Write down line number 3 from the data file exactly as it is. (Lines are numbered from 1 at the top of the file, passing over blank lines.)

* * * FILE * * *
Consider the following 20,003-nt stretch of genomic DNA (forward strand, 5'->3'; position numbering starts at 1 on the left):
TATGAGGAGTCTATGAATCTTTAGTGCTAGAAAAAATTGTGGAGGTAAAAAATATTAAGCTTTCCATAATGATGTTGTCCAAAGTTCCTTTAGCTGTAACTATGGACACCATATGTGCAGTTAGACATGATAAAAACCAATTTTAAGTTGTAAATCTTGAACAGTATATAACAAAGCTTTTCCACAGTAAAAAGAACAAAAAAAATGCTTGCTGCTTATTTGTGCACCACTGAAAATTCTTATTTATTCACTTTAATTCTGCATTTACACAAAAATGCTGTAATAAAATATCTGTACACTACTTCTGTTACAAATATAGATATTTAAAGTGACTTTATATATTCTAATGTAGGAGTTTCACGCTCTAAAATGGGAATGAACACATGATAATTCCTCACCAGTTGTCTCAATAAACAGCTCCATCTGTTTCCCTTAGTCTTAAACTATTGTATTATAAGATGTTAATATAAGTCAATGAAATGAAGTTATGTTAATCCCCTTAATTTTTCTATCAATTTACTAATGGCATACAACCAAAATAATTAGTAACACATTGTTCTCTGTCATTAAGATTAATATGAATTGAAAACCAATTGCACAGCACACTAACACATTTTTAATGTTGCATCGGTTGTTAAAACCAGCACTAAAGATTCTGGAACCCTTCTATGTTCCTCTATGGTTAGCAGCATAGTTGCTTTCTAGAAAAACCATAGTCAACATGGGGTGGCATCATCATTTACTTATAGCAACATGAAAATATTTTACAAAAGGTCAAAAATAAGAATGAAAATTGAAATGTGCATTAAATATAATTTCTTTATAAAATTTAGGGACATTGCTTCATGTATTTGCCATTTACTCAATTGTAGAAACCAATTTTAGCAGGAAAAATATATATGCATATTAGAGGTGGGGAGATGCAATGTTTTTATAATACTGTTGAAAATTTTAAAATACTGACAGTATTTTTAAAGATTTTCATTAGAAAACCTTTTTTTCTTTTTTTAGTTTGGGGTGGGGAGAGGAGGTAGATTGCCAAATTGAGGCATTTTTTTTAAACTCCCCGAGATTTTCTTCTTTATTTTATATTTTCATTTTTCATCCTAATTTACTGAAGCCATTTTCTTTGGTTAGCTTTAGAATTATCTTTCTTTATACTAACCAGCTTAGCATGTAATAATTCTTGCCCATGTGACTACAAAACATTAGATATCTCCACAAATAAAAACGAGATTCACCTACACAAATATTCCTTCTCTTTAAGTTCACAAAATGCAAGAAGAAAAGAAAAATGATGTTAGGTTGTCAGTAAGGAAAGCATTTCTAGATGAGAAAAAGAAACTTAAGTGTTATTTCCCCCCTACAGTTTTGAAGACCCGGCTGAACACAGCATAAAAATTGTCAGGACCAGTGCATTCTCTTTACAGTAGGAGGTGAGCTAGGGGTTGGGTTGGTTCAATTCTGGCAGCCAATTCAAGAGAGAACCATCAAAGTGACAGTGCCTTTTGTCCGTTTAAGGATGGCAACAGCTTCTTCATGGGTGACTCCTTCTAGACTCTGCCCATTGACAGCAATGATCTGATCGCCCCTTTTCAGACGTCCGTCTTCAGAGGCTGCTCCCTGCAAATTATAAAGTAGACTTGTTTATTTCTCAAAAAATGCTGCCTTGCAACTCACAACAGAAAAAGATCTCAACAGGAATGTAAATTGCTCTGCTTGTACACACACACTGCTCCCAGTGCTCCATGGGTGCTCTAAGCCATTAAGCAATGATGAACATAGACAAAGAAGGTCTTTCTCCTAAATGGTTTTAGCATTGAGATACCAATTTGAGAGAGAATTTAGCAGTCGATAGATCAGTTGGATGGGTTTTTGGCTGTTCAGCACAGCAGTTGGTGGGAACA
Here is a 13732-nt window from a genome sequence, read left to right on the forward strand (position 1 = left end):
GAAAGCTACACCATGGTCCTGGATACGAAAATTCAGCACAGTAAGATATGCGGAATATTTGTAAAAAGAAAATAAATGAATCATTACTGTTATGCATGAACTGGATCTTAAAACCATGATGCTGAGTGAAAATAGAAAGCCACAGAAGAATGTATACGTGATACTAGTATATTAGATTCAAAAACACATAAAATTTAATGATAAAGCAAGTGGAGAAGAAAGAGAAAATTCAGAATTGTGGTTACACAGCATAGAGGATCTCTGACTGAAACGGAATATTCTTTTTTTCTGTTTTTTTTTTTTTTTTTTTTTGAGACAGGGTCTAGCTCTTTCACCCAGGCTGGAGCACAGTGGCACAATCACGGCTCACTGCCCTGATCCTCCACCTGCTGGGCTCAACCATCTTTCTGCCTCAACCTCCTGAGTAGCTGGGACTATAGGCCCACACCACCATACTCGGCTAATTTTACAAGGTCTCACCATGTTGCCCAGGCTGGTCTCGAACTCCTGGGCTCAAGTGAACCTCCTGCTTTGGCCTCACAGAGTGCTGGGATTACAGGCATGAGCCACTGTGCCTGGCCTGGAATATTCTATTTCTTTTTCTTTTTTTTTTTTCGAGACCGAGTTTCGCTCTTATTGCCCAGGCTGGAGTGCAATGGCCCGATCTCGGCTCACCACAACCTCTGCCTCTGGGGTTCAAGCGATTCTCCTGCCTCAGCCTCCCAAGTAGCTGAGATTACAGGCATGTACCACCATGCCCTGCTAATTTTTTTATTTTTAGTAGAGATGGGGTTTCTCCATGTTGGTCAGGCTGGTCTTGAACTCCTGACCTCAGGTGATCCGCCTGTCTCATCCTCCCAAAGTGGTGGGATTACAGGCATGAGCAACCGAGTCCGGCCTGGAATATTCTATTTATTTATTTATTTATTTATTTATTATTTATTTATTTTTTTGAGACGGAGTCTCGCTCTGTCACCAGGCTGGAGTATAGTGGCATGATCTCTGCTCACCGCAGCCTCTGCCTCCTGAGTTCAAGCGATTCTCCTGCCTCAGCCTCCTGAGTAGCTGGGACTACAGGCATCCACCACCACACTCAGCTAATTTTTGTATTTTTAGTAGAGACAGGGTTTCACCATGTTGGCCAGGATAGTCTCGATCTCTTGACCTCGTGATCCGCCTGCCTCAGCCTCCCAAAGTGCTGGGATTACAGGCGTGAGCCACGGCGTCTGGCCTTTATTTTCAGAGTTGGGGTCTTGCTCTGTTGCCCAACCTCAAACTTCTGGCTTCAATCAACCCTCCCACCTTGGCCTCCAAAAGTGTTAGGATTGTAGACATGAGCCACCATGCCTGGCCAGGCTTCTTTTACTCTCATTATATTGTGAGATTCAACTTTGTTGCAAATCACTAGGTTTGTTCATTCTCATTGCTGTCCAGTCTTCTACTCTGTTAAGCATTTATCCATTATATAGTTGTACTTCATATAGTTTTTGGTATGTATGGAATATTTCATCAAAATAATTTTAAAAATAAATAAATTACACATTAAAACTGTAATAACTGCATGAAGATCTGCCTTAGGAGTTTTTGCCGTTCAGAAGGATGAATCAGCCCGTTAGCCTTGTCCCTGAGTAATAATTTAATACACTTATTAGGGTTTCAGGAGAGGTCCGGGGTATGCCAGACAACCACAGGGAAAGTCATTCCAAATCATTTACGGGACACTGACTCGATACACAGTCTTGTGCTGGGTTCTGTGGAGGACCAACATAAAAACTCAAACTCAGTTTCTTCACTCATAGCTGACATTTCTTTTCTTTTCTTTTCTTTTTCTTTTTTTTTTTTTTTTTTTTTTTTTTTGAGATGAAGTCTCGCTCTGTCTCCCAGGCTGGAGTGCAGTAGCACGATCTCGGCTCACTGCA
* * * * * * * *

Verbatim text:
Here is a 13732-nt window from a genome sequence, read left to right on the forward strand (position 1 = left end):